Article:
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I'm running a python3 script/program that uses my private module MyModule.py. It is placed in my site-packages folder.

When running the script from within python (with exec(open("path\to\my\script.py").read()) ), everything works fine. Also works import MyModules.

However, when I call from within cmd python "path\to\my\script.py", I get the following error:

C:\Users\jochen.tackenberg>python H:\@work.Jochen\plot_rzsaldo.0.5.3.2_topng.py
Traceback (most recent call last):
  File "H:\@work.Jochen\plot_rzsaldo.0.5.3.2_topng.py", line 14, in <module>
    import rzsaldo_data_current
ImportError: bad magic number in 'rzsaldo_data_current': b'\x03\xf3\r\n'

It is exactly the same script as I load with my exec command. Even if I add manually my site-packages to my PYTHONPATH using

setlocal
set PYTHONPATH=C:\Python33\Lib\site-packages

it does not work.

After several requests, I'm pasting here some snippets of the code to show what I'm trying to do: (this is only the module, not the importing script...)

import datetime
import urllib
import urllib.error
# import pdb

def _today():
# returns todays date

    todays_date = datetime.datetime.now()
    return str(todays_date.day) + '.' + str(todays_date.month) + '.' + str(todays_date.year)


class _RegelzonenDataClass():
# This class constructs the data objects, which contains the read-out information from the URL

    def __init__(self):
        self.date = []
        self.time = []
        self.fulltime = []

    def initialize_produkt_container(self, produkt):
        if produkt == 'RZ_SALDO':
            self.rz_saldo = []
        else:
            self.neg_request = []
            self.pos_request = []



class SomeOnlineData(object):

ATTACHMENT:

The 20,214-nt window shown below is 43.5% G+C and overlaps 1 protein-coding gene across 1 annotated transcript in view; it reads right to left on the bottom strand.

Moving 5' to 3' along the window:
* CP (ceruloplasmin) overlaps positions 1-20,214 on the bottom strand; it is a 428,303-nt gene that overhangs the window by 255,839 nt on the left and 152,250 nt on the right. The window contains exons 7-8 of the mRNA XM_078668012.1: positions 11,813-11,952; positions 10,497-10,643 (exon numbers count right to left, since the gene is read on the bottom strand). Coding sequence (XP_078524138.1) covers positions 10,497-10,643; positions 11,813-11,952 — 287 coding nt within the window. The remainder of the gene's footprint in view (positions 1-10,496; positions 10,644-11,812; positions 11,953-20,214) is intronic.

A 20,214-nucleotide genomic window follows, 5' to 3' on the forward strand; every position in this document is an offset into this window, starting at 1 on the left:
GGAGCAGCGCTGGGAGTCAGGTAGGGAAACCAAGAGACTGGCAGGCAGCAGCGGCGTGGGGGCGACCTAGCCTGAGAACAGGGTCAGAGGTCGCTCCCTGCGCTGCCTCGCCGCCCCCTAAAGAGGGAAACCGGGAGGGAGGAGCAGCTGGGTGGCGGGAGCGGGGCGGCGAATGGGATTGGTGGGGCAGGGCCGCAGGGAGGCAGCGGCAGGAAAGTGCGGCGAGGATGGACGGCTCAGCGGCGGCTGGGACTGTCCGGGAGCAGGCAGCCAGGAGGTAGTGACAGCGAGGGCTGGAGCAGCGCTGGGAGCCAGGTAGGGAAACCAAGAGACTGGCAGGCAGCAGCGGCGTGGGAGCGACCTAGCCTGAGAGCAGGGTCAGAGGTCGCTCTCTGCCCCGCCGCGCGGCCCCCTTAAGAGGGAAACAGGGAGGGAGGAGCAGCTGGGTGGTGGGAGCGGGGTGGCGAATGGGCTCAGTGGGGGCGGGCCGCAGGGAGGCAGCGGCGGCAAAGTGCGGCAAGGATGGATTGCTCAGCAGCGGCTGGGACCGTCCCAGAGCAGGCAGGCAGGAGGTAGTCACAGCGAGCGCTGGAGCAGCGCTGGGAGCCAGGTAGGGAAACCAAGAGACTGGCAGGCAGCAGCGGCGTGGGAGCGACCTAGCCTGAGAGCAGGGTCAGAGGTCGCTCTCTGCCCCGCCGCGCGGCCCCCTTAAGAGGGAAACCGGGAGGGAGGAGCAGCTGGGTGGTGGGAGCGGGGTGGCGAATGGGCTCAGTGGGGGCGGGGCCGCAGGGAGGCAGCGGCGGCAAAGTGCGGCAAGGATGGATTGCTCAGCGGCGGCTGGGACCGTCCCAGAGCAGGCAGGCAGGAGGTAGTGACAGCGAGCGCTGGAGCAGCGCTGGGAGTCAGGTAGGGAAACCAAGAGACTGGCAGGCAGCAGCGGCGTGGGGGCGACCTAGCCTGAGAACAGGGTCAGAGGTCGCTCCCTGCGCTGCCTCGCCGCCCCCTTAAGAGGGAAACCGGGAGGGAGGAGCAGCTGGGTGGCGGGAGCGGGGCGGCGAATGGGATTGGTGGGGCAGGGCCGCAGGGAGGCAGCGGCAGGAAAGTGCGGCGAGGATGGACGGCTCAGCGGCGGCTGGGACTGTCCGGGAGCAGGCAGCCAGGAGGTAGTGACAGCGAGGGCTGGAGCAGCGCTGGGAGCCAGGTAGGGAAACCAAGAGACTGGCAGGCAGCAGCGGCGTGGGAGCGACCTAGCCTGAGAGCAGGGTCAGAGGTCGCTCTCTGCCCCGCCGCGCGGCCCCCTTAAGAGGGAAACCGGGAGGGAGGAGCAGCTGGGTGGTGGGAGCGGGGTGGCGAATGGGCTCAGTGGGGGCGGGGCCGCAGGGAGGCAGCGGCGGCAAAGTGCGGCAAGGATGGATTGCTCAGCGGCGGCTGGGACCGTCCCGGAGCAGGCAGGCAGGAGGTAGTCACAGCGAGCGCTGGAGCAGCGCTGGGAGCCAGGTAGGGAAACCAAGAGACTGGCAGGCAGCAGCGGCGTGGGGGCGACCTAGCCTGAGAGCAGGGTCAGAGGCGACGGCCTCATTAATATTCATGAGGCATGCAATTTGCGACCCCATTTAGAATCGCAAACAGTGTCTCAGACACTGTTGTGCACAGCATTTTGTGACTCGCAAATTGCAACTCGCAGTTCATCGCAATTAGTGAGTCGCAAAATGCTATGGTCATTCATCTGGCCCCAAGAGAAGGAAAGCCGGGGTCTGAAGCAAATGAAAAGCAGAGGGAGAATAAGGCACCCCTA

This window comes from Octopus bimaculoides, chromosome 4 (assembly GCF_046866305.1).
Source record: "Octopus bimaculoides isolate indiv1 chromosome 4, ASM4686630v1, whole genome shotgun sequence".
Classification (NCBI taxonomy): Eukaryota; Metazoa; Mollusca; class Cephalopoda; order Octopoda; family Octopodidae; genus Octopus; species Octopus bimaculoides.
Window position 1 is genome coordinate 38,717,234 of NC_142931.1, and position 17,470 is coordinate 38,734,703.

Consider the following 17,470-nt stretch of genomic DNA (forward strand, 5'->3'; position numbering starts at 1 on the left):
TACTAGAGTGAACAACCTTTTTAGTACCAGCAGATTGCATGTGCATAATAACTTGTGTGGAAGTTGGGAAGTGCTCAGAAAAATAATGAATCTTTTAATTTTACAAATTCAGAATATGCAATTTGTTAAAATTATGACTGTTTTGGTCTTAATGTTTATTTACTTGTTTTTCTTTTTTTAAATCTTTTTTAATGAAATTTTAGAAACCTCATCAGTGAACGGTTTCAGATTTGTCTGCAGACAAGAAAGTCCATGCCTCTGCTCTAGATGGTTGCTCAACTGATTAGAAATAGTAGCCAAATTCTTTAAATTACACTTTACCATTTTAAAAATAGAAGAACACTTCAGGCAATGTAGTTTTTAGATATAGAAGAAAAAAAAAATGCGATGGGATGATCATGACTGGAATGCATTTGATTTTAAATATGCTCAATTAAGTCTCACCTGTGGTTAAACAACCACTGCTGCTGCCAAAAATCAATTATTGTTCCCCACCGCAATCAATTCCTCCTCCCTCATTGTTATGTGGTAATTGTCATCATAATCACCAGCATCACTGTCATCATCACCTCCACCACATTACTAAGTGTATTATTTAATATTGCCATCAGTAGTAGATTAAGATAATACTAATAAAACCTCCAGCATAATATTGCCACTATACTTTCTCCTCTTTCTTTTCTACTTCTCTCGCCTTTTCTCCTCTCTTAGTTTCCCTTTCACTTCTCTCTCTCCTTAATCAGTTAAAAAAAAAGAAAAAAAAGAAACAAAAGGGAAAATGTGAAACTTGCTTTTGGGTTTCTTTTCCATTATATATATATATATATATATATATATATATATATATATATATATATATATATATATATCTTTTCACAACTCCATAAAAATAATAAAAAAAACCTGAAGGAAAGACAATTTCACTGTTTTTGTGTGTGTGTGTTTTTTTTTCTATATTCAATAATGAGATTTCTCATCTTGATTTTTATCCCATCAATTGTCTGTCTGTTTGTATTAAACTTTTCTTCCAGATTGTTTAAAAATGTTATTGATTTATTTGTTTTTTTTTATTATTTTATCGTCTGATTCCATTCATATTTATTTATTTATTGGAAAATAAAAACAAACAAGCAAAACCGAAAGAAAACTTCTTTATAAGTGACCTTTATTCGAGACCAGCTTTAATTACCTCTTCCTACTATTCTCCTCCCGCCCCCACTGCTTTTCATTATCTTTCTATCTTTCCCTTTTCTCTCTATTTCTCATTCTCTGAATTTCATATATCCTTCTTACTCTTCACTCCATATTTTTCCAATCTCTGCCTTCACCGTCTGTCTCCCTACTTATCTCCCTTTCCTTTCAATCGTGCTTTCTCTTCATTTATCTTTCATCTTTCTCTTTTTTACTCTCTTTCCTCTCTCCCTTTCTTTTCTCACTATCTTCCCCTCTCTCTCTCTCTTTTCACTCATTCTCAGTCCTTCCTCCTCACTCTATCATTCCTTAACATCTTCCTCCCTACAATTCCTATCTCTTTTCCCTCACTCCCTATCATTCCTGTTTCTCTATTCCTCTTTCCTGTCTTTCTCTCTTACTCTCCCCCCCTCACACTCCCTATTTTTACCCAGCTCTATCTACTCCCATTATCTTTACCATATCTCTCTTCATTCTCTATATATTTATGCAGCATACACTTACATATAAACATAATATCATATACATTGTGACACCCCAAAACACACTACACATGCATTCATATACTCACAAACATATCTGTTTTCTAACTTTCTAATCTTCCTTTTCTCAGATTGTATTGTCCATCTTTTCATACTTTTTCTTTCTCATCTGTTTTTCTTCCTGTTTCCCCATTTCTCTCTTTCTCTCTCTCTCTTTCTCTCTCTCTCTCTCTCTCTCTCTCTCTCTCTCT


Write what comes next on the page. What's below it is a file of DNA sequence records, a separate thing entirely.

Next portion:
# This class can read in and contain all data necessary 

    def __init__(self, von=None, bis=None, uenbId='Netzregelverbund', produkt='RZ_SALDO'):

        self.url = ''
        self._raw_data = []
        self.data = _RegelzonenDataClass()

    # retrieve data from some webpage and strip data
        self.get_data(von, bis, uenbId, produkt )
        self.read_data()

    def get_data(self, von, bis, uenbId, produkt ):

        if von is None:
            self.von = _today()
        else:
            self.von = von

        if bis is None:
            self.bis = _today()
        else:
            self.bis = bis


        self.url = 'some.url.com/index.php?here' + I_paste + '&some=' + 'argumemts'
        self._raw_data = urllib.request.urlopen( self.url )


    def read_data(self):
    # process the raw html response into the data class


        self.data.initialize_produkt_container(self.produkt)


        for raw_data_line in self._raw_data:

            # check whether the current line is part of the header; if so, skip
            dummy_line_skipper = raw_data_line[0:1]
            if not dummy_line_skipper.isdigit(): continue


            dummy_string = str(raw_data_line).split(';')

            self.data.date.append( datetime.datetime.strptime( dummy_string[0][2:], '%d.%m.%Y' ) )
            self.data.somemore.append( some_data )

            # the data is given in weird german standard - decimal seperator is ','
            self.data.data_column.append( float( dummy_string[2].translate(str.maketrans(',.','.,' ) ).replace(',','' ) ) )

What is puzzling me most is the fact that it does not complain at all if I import it from within python.

Any ideas? Thanks a lot!

Cheers Jochen

UPDATE: Since none of the suggestions work, for the moment I simply copied all of my module code to the main program. That is nasty, but works...

share|improve this question